It took up the cudgels on behalf of trade unions in general in the national press, and it represented labour in government committees. It was active too, as the British labour movement developed more international links, which the TUC explicitly left to the GFTU in those years before the First World War. The British General Federation was a founding force in the International Federation of Trade Unions until, after the war, the TUC’s Parliamentary Committee forced it aside on the grounds that the TUC represented the vast majority of British unions and only one national body was allowed to represent each country in the international federation.
Edda Nicolson will tell you more about some important work done by the General Federation in the First World War. Why then did it recede into a progressively more modest role during and after the war? Fundamentally, there was no room within the British trade union movement for two equally powerful representative bodies. The TUC, in creating the General Federation in the first place, had set up conditions for conflict. The creation of the GFTU was intended to unite the resources of labour into a force that would rival the strength of employers.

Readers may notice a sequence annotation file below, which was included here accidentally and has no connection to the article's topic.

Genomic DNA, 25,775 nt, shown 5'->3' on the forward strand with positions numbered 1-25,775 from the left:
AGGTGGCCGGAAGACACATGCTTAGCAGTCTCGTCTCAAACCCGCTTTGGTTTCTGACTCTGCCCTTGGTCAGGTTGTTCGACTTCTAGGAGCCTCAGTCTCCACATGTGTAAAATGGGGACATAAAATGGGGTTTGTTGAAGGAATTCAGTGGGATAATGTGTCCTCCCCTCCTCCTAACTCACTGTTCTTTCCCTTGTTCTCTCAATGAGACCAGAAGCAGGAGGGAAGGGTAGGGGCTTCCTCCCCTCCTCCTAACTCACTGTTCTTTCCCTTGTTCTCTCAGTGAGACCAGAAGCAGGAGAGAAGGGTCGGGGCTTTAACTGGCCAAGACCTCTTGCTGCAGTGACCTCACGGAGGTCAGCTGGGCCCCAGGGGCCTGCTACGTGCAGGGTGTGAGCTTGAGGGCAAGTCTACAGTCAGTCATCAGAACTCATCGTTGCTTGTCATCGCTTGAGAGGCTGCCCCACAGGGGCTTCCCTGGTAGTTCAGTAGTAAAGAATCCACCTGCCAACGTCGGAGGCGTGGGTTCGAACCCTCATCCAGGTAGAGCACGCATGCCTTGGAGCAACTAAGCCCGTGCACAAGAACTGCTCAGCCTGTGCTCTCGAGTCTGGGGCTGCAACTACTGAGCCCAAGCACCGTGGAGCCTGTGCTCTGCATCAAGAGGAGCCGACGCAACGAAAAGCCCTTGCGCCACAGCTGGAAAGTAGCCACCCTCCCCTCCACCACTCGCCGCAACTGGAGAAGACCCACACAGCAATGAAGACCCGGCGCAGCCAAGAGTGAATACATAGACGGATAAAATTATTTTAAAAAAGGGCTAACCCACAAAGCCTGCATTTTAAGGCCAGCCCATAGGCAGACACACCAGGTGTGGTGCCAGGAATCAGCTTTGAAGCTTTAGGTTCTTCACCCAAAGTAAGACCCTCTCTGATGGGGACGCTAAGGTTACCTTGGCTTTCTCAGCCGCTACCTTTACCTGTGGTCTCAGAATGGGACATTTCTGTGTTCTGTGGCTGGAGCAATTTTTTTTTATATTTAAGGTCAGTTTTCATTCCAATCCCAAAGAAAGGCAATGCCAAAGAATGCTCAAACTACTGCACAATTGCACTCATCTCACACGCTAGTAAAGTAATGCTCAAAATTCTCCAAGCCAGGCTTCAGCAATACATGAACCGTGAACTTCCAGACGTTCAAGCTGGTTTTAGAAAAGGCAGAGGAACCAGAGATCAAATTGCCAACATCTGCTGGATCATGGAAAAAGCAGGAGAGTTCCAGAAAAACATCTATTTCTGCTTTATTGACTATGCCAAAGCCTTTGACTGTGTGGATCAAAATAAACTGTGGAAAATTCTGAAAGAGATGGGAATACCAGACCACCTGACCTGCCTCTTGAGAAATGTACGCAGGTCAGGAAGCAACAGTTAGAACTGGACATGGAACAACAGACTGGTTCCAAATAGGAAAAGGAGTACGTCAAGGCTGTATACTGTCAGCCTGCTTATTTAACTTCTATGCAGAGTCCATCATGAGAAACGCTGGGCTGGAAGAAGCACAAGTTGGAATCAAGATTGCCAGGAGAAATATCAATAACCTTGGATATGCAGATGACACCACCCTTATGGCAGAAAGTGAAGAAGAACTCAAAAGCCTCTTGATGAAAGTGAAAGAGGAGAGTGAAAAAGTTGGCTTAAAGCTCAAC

But British trade unionism, like British industry as a whole, had grown up on deeply individual, widely disparate foundations. The strength of the long-established craft unions, like the Lacemakers whose leader William Appleton became the second and extremely long-serving general secretary of the Federation, was not a collective strength in an era when general labour was growing in power. Unions that did not experience industry-wide disputes began to wonder what value they were getting from their regular payments into the common pool; and unions were seceding even before the war began.
The General Federation of Trade Unions gave an important lead in the early days of the International Federation, but that too became a weakness when progressive, younger leaders in the TUC, like Ernest Bevin, the brilliant organiser of the dockers and later a key organiser of the General Strike, decided to play a part on the international scene.